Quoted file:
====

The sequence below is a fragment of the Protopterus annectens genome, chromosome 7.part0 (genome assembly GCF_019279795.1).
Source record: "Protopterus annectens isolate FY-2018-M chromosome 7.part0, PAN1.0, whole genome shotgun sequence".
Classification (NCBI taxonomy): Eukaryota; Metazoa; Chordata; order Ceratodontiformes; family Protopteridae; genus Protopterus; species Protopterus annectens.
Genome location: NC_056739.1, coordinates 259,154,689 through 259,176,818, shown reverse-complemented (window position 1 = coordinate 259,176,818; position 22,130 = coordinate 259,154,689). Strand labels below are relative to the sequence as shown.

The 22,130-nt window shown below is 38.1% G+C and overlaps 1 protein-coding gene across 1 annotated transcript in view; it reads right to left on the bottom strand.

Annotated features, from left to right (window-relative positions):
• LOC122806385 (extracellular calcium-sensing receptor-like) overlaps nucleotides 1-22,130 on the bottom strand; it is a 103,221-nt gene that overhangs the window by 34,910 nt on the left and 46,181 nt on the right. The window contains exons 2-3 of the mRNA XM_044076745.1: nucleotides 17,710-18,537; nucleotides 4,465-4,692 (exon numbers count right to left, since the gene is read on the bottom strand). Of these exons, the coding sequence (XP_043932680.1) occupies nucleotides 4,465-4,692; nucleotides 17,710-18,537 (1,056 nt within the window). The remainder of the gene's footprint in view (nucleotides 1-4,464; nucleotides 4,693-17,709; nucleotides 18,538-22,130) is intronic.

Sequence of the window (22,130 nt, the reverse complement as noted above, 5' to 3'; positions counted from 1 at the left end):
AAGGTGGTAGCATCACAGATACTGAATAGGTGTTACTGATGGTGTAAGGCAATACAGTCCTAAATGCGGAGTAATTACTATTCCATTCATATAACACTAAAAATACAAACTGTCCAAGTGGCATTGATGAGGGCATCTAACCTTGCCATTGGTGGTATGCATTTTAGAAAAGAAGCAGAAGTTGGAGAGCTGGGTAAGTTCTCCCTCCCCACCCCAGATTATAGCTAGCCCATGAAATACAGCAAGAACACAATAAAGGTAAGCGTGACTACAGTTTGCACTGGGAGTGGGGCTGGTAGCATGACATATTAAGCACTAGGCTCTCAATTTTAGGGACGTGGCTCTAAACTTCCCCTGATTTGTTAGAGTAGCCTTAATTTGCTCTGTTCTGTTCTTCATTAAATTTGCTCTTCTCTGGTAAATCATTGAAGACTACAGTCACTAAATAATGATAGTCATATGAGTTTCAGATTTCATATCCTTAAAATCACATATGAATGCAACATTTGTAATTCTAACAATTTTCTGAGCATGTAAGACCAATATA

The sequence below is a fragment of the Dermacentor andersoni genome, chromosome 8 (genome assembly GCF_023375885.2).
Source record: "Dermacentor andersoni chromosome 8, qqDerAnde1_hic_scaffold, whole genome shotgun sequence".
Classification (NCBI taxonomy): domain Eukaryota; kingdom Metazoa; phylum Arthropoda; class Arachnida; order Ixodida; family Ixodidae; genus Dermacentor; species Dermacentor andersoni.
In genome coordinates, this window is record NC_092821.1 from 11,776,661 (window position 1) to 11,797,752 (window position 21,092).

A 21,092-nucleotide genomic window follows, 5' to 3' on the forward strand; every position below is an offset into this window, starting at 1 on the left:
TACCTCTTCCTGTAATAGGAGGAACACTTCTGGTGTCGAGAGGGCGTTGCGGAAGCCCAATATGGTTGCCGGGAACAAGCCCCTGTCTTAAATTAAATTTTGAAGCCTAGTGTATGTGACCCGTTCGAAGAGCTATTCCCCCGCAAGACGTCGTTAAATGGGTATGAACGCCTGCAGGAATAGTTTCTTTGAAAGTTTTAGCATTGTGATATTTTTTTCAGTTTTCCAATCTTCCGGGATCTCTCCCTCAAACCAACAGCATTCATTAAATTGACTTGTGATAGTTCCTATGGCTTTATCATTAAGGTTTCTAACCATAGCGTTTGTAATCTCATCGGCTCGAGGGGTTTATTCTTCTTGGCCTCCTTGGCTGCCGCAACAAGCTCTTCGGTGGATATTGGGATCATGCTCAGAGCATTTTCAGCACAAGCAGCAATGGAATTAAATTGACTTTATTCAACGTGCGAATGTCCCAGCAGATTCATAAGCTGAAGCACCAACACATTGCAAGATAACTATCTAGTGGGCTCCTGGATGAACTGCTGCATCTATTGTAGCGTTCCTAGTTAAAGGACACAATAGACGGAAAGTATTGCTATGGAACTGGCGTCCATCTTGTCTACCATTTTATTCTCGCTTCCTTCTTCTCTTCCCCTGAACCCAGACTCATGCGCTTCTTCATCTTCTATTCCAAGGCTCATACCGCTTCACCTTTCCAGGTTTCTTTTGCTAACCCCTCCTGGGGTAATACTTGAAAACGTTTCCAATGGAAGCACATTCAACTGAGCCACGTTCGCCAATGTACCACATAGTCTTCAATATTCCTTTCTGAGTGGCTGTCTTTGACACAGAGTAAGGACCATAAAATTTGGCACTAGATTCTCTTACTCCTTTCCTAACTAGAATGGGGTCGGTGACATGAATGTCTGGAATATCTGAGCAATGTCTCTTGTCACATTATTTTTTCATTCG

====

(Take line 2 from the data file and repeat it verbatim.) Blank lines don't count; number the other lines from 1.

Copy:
Source record: "Protopterus annectens isolate FY-2018-M chromosome 7.part0, PAN1.0, whole genome shotgun sequence".